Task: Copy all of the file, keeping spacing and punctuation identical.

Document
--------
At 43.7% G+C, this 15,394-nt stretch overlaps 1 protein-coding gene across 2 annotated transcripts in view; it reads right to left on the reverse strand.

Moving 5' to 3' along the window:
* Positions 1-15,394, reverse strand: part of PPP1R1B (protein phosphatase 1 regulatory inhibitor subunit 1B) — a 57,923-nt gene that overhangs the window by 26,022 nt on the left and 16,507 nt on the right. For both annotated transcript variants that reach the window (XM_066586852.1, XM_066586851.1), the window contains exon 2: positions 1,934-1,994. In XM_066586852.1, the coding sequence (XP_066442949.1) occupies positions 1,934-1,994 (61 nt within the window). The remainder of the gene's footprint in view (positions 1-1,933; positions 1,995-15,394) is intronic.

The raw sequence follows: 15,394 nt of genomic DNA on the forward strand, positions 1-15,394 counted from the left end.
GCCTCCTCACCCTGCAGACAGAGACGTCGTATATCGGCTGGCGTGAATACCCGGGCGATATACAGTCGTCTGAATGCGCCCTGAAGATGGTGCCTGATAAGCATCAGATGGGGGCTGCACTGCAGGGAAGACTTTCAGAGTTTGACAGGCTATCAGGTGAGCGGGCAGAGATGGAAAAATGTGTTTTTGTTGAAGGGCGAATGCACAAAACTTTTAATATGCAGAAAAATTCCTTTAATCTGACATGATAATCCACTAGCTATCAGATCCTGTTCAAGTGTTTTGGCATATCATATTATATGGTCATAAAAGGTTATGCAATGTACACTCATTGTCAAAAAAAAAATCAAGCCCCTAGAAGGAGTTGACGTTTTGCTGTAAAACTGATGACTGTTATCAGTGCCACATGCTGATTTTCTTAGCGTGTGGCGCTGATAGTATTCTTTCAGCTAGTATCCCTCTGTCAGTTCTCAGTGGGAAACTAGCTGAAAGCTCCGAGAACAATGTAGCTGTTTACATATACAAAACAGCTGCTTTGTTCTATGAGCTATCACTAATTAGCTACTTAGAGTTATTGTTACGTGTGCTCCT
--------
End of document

At 43.7% G+C, this 15,394-nt stretch overlaps 1 protein-coding gene across 2 annotated transcripts in view; it reads right to left on the reverse strand.

Moving 5' to 3' along the window:
* Positions 1-15,394, reverse strand: part of PPP1R1B (protein phosphatase 1 regulatory inhibitor subunit 1B) — a 57,923-nt gene that overhangs the window by 26,022 nt on the left and 16,507 nt on the right. For both annotated transcript variants that reach the window (XM_066586852.1, XM_066586851.1), the window contains exon 2: positions 1,934-1,994. In XM_066586852.1, the coding sequence (XP_066442949.1) occupies positions 1,934-1,994 (61 nt within the window). The remainder of the gene's footprint in view (positions 1-1,933; positions 1,995-15,394) is intronic.

The raw sequence follows: 15,394 nt of genomic DNA on the forward strand, positions 1-15,394 counted from the left end.
GCCTCCTCACCCTGCAGACAGAGACGTCGTATATCGGCTGGCGTGAATACCCGGGCGATATACAGTCGTCTGAATGCGCCCTGAAGATGGTGCCTGATAAGCATCAGATGGGGGCTGCACTGCAGGGAAGACTTTCAGAGTTTGACAGGCTATCAGGTGAGCGGGCAGAGATGGAAAAATGTGTTTTTGTTGAAGGGCGAATGCACAAAACTTTTAATATGCAGAAAAATTCCTTTAATCTGACATGATAATCCACTAGCTATCAGATCCTGTTCAAGTGTTTTGGCATATCATATTATATGGTCATAAAAGGTTATGCAATGTACACTCATTGTCAAAAAAAAAATCAAGCCCCTAGAAGGAGTTGACGTTTTGCTGTAAAACTGATGACTGTTATCAGTGCCACATGCTGATTTTCTTAGCGTGTGGCGCTGATAGTATTCTTTCAGCTAGTATCCCTCTGTCAGTTCTCAGTGGGAAACTAGCTGAAAGCTCCGAGAACAATGTAGCTGTTTACATATACAAAACAGCTGCTTTGTTCTATGAGCTATCACTAATTAGCTACTTAGAGTTATTGTTACGTGTGCTCCT